OTTAWA — Canadian farmers should be doing a Snoopy-like dance of joy over the Comprehensive and Progressive Agreement for Trans-Pacific Partnership trade deal, says an agricultural trade expert who served Canada for three decades.
That’s because the deal opens up the Japanese market, a feat that would have been nearly impossible in a Canada-Japan free trade deal.
“Perversely, most of the heavy lifting of getting access into Japan was courtesy of the United States,” said Mike Gifford, who was Canada’s chief agricultural negotiator for the Canada-U.S. free trade deal and the North American Free Trade Agreement.
“Canada in a bilateral (trade deal) to try and open up the Japanese market, you’re going to get very limited opportunities.”
The federal government announced Jan. 23 that Canada had agreed to a revised version of the TPP. The deal is formally known as the Comprehensive Progressive Trans Pacific Partnership, a free trade pact with Japan and nine other Pacific nations.
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The United States was part of the original TPP, negotiated in 2015, but President Donald Trump pulled America out of the agreement last January.
Led by Japan, the remaining nations pushed ahead on a pact that covers 11 Pacific nations.
Most of Canada’s agricultural industry supports TPP because agri-food exports to Japan have been around $3.8 annually in recent years.
At worst, the TPP-11 deal should maintain those exports, but it’s possible sales could jump significantly.
As an example, Canada exported $115 million worth of beef to Japan in 2016.
The Canadian Cattlemen’s Association believes the deal will increase Canada’s beef exports to Japan by $200 million a year in the short term because of cuts to Japanese tariffs. Right now Japan has a 38.5 percent tariff on Canadian beef, which can increase to 50 percent under certain circumstances. The tariff will drop to nine percent over time, thanks to TPP.
Achieving such tariff cuts would have been difficult if the U.S. wasn’t part of the original negotiations, said Gifford, who spoke at the Canadian Agri-Food Policy Conference in late January in Ottawa.
“The U.S has much more negotiating leverage than we do. Even if Australia, New Zealand and Canada negotiated against Japan, we just don’t have the same leverage,” he said.
“They (America) put a lot of their negotiating coin into agriculture, and we’re going to benefit from that.”
It’s weird that other nations will profit from America’s aggressive stance in the TPP talks, but that seems to be the outcome.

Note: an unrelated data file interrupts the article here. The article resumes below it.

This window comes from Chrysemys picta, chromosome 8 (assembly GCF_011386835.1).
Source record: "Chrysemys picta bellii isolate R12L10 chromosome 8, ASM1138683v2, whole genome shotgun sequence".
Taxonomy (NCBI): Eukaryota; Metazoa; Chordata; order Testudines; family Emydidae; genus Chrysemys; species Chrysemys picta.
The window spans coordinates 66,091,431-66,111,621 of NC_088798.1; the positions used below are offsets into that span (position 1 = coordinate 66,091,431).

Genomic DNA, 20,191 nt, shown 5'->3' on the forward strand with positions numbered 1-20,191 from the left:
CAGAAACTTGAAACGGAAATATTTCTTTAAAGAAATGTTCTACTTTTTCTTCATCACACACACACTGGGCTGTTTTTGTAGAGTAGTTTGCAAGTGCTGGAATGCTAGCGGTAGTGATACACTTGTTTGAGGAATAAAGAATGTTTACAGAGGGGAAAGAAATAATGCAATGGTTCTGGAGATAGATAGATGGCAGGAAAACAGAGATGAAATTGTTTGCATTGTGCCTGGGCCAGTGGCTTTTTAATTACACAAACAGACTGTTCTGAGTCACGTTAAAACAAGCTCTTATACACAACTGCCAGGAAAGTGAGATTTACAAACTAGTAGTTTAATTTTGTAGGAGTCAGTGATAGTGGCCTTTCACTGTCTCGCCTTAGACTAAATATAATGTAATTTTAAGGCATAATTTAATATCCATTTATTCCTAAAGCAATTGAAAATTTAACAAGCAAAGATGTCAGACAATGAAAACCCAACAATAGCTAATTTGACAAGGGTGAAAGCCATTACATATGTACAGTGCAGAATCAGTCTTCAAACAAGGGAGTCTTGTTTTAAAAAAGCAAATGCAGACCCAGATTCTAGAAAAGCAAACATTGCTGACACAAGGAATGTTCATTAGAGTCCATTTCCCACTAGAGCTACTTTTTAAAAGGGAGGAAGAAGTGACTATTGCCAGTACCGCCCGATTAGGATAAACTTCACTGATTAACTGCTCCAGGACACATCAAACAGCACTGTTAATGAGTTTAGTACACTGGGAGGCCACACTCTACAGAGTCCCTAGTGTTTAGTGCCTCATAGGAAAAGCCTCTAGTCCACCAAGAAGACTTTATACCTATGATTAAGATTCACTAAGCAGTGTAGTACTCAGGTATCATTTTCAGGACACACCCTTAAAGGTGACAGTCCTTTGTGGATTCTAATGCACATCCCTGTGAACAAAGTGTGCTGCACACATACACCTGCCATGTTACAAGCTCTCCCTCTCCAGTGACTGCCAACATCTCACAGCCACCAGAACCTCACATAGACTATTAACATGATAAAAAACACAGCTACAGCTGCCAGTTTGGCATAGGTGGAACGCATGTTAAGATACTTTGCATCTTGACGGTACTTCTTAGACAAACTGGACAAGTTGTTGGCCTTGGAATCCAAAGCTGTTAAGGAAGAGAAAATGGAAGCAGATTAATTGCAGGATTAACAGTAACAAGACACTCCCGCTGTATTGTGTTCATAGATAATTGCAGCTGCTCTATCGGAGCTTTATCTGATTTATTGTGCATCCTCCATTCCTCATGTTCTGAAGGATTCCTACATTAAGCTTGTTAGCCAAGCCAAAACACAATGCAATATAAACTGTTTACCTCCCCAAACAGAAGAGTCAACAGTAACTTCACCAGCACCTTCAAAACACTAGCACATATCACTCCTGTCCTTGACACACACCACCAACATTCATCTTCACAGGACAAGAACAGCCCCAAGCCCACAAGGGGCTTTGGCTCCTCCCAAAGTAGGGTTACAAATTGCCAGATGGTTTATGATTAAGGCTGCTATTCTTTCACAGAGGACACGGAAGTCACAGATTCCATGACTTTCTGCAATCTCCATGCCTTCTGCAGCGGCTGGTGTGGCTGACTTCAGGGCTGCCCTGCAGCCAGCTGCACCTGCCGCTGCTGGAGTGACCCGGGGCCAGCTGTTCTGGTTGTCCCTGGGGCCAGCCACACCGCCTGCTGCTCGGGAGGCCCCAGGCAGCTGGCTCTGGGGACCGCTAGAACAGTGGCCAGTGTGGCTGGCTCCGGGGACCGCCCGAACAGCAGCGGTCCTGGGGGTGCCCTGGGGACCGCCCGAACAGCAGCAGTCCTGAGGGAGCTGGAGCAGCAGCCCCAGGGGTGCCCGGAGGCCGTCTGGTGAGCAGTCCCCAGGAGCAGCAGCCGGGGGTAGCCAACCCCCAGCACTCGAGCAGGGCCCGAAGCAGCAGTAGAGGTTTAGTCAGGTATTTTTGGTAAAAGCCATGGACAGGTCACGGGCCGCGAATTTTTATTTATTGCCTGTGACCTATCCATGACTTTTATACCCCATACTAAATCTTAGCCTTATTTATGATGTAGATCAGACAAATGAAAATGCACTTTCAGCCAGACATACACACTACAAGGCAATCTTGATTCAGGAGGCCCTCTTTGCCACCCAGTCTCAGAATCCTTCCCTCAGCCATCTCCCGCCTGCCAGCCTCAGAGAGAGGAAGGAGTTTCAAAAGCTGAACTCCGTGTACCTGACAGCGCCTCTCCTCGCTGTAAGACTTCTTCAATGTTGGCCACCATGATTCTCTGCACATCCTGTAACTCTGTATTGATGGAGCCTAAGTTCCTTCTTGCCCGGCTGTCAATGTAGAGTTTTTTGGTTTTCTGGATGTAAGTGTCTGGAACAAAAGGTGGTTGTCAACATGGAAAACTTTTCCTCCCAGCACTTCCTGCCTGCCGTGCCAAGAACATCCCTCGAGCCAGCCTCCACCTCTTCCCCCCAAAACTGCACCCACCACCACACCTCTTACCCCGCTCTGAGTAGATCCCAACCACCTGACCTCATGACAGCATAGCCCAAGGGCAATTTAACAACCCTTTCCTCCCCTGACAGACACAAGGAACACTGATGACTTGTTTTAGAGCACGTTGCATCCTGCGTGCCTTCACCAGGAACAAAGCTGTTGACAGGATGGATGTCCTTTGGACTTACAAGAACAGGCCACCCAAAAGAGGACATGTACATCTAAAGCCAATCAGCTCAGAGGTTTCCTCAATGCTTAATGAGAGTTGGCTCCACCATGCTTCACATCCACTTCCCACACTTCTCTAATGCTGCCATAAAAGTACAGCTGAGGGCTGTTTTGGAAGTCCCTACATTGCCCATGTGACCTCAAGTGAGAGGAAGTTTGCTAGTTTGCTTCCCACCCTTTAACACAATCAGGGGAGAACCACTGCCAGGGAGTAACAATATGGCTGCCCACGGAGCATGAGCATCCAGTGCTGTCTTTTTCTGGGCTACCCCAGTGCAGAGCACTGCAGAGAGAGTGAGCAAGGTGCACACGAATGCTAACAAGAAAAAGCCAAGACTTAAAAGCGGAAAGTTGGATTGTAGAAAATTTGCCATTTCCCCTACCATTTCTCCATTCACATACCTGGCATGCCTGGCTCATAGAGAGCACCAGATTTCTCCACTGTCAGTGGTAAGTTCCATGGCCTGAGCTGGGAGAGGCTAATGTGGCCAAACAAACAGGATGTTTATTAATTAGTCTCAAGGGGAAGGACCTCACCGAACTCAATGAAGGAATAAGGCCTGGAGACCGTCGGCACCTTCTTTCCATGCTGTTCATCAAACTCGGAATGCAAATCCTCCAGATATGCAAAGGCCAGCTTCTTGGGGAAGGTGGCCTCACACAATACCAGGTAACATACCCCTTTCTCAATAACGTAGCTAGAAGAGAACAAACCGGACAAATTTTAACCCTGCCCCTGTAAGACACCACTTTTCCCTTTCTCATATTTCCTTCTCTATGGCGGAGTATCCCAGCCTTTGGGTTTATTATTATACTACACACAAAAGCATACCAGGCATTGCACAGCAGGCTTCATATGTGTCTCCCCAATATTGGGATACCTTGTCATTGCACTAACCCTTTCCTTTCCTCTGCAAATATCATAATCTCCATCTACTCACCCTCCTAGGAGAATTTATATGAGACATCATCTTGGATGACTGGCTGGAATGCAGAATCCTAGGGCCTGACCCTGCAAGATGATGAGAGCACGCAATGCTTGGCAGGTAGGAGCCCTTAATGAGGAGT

“They got us in and then they withdrew themselves as a competitor,” said Al Mussell, research lead with Agri-Food Economic Systems, an economic research group in Guelph, Ont.
“We’re going to get pork and beef into Japan, and it’s access that they (the U.S.) don’t get. How did we pull that off?”
American agricultural groups are worried that they will lose access to Japan because of TPP-11. The National Association of Wheat Growers said Japanese tariff cuts on Australian and Canadian wheat will put “U.S. wheat producers at a total price disadvantage of more than $200 million per year.”
Japanese tariffs on Canadian ag commodities will drop or be eliminated, but it won’t happen overnight.
For instance, Japan imposes a 16 percent tariff on Canadian canola oil. Once the deal is ratified, the tariff will be phased out in five years.
That’s the good news.
The not so good news is that the Japanese tariff on canola oil will remain higher than the 10 percent tariff on Australian canola oil.
Australia has a free trade deal with Japan, so tariffs on its agri-food products have already dropped.
Ideally, TPP-11 would have put Canada and Australian canola oil on a level playing field, but Canada will have to play catch up because the tariff reductions are on different schedules.
“There are some people who thought that it would be in their interest to re-open the whole agreement and re-negotiate market access,” said Brian Innes, vice-president of public affairs with the Canola Council of Canada. “However, we acknowledged early on — as did others who wanted the agreement — that re-opening the market access provisions would seriously harm the chances for the CPTPP to be concluded or implemented.”
Canada and the 10 other nations in the new TPP deal are scheduled to meet in Chile in March to formally sign the agreement.